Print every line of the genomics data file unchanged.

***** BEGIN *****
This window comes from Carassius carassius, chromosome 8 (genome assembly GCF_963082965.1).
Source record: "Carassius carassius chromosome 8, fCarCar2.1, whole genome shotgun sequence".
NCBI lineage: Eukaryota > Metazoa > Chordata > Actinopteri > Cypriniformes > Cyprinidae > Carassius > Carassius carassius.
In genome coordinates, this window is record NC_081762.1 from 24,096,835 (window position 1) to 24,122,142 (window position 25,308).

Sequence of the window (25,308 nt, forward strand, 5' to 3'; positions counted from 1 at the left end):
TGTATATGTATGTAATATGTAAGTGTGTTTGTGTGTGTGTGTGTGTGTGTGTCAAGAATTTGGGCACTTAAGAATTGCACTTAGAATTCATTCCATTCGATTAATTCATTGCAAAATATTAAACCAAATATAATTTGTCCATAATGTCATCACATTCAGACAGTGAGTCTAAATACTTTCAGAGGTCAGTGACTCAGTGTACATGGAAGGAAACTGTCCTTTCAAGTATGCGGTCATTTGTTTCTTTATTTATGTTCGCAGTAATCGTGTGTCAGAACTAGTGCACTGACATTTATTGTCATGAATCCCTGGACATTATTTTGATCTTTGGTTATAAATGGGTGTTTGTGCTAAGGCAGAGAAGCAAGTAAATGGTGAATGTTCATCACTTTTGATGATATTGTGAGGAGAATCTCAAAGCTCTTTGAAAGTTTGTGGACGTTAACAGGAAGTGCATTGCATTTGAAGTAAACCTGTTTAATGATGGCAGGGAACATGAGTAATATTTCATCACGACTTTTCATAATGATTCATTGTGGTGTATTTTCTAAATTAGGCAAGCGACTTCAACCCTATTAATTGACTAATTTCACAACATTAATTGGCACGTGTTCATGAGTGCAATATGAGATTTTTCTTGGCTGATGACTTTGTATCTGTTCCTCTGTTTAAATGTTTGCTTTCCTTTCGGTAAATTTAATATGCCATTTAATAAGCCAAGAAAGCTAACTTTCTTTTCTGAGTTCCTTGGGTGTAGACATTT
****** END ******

This window comes from Carassius carassius, chromosome 8 (genome assembly GCF_963082965.1).
Source record: "Carassius carassius chromosome 8, fCarCar2.1, whole genome shotgun sequence".
NCBI lineage: Eukaryota > Metazoa > Chordata > Actinopteri > Cypriniformes > Cyprinidae > Carassius > Carassius carassius.
In genome coordinates, this window is record NC_081762.1 from 24,096,835 (window position 1) to 24,122,142 (window position 25,308).

Sequence of the window (25,308 nt, forward strand, 5' to 3'; positions counted from 1 at the left end):
TGTATATGTATGTAATATGTAAGTGTGTTTGTGTGTGTGTGTGTGTGTGTGTCAAGAATTTGGGCACTTAAGAATTGCACTTAGAATTCATTCCATTCGATTAATTCATTGCAAAATATTAAACCAAATATAATTTGTCCATAATGTCATCACATTCAGACAGTGAGTCTAAATACTTTCAGAGGTCAGTGACTCAGTGTACATGGAAGGAAACTGTCCTTTCAAGTATGCGGTCATTTGTTTCTTTATTTATGTTCGCAGTAATCGTGTGTCAGAACTAGTGCACTGACATTTATTGTCATGAATCCCTGGACATTATTTTGATCTTTGGTTATAAATGGGTGTTTGTGCTAAGGCAGAGAAGCAAGTAAATGGTGAATGTTCATCACTTTTGATGATATTGTGAGGAGAATCTCAAAGCTCTTTGAAAGTTTGTGGACGTTAACAGGAAGTGCATTGCATTTGAAGTAAACCTGTTTAATGATGGCAGGGAACATGAGTAATATTTCATCACGACTTTTCATAATGATTCATTGTGGTGTATTTTCTAAATTAGGCAAGCGACTTCAACCCTATTAATTGACTAATTTCACAACATTAATTGGCACGTGTTCATGAGTGCAATATGAGATTTTTCTTGGCTGATGACTTTGTATCTGTTCCTCTGTTTAAATGTTTGCTTTCCTTTCGGTAAATTTAATATGCCATTTAATAAGCCAAGAAAGCTAACTTTCTTTTCTGAGTTCCTTGGGTGTAGACATTT